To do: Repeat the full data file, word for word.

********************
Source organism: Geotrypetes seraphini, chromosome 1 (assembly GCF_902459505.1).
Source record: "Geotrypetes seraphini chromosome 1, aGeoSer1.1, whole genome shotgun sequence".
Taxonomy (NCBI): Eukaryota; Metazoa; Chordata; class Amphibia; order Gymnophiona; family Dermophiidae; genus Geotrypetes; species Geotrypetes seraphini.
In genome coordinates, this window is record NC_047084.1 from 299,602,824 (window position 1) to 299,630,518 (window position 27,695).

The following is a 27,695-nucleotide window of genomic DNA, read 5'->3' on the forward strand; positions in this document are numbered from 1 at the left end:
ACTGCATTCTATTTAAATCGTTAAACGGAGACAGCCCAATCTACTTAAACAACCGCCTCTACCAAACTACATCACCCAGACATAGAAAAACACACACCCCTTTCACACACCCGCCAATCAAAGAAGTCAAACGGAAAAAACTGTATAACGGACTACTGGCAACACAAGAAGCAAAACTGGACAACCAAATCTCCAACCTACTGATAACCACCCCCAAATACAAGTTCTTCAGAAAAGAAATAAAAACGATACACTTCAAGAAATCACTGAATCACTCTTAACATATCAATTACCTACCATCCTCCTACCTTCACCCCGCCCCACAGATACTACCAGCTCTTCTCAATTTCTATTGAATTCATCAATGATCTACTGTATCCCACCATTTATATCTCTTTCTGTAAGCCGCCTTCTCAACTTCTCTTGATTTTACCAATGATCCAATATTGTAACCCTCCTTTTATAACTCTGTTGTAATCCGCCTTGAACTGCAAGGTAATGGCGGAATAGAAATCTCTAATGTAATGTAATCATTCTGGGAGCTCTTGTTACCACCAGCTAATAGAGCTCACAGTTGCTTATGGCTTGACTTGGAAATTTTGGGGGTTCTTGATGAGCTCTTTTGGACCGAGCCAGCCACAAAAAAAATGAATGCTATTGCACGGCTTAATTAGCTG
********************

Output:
Source organism: Geotrypetes seraphini, chromosome 1 (assembly GCF_902459505.1).
Source record: "Geotrypetes seraphini chromosome 1, aGeoSer1.1, whole genome shotgun sequence".
Taxonomy (NCBI): Eukaryota; Metazoa; Chordata; class Amphibia; order Gymnophiona; family Dermophiidae; genus Geotrypetes; species Geotrypetes seraphini.
In genome coordinates, this window is record NC_047084.1 from 299,602,824 (window position 1) to 299,630,518 (window position 27,695).

The following is a 27,695-nucleotide window of genomic DNA, read 5'->3' on the forward strand; positions in this document are numbered from 1 at the left end:
ACTGCATTCTATTTAAATCGTTAAACGGAGACAGCCCAATCTACTTAAACAACCGCCTCTACCAAACTACATCACCCAGACATAGAAAAACACACACCCCTTTCACACACCCGCCAATCAAAGAAGTCAAACGGAAAAAACTGTATAACGGACTACTGGCAACACAAGAAGCAAAACTGGACAACCAAATCTCCAACCTACTGATAACCACCCCCAAATACAAGTTCTTCAGAAAAGAAATAAAAACGATACACTTCAAGAAATCACTGAATCACTCTTAACATATCAATTACCTACCATCCTCCTACCTTCACCCCGCCCCACAGATACTACCAGCTCTTCTCAATTTCTATTGAATTCATCAATGATCTACTGTATCCCACCATTTATATCTCTTTCTGTAAGCCGCCTTCTCAACTTCTCTTGATTTTACCAATGATCCAATATTGTAACCCTCCTTTTATAACTCTGTTGTAATCCGCCTTGAACTGCAAGGTAATGGCGGAATAGAAATCTCTAATGTAATGTAATCATTCTGGGAGCTCTTGTTACCACCAGCTAATAGAGCTCACAGTTGCTTATGGCTTGACTTGGAAATTTTGGGGGTTCTTGATGAGCTCTTTTGGACCGAGCCAGCCACAAAAAAAATGAATGCTATTGCACGGCTTAATTAGCTG